Not to go too far off topic, but here's a specific dosing recommendation I've found for whole licorice root (from http://www.med.nyu.edu/content?ChunkIID=21674
Current evidence indicates that individuals who wish to take whole licorice on a long-term basis without any risk of these side effects should not consume more than 0.2 mg of glycyrrhizin per kilogram of body weight daily. 20 For a person who weighs 130 pounds, this works out to 12 mg of glycyrrhizin daily. Based on a typical 4% glycyrrhizin content, this is the equivalent of 0.3 grams of licorice root.
For a spicing rate one 1 ounce of licorice root per 5 gallons of beer (recommendated use based on http://morebeer.com/products/licorice-root-2-oz.html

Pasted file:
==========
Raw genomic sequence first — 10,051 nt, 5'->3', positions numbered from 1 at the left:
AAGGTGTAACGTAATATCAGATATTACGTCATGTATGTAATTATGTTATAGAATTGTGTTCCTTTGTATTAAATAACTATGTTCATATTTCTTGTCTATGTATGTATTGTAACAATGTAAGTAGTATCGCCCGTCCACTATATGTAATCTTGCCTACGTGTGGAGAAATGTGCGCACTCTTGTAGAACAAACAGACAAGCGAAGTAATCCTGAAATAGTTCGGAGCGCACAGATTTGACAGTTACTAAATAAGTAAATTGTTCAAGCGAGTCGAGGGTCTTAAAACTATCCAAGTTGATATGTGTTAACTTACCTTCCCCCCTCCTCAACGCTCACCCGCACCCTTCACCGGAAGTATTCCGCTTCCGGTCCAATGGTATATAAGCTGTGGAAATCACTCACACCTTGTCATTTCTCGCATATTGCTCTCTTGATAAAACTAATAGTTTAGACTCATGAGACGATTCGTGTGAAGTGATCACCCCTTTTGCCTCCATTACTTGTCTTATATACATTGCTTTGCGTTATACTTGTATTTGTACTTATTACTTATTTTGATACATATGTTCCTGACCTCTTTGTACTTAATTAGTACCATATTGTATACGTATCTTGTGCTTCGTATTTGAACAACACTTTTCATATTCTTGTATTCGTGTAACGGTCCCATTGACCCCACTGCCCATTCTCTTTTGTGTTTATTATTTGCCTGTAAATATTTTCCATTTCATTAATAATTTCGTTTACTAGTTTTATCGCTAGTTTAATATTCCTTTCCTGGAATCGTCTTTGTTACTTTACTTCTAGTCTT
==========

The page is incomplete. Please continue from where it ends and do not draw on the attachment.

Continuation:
), that amounts to 7 ounces per day of the finished beer. Double that if you only use 1/2 ounce per gallon. Keep in mind that this is the recommended max for long-term use. For short-term use, doses could be as high as 15 grams.
As a pharmacist, when I see this data I'd have no problems having a pint or two of a beer made with licorice root. Knowing my own drinking habits, I wouldn't even have a problem using it as an ingredient in something like an RIS that I would only have every so often. I don't think I'd want to put it in my session porter that I drink a few pints of at a time, though.
And as far as flavor goes, it's definitely not the same thing as star anise. Don't let the "licorice" name confuse things. It doesn't really taste like black licorice.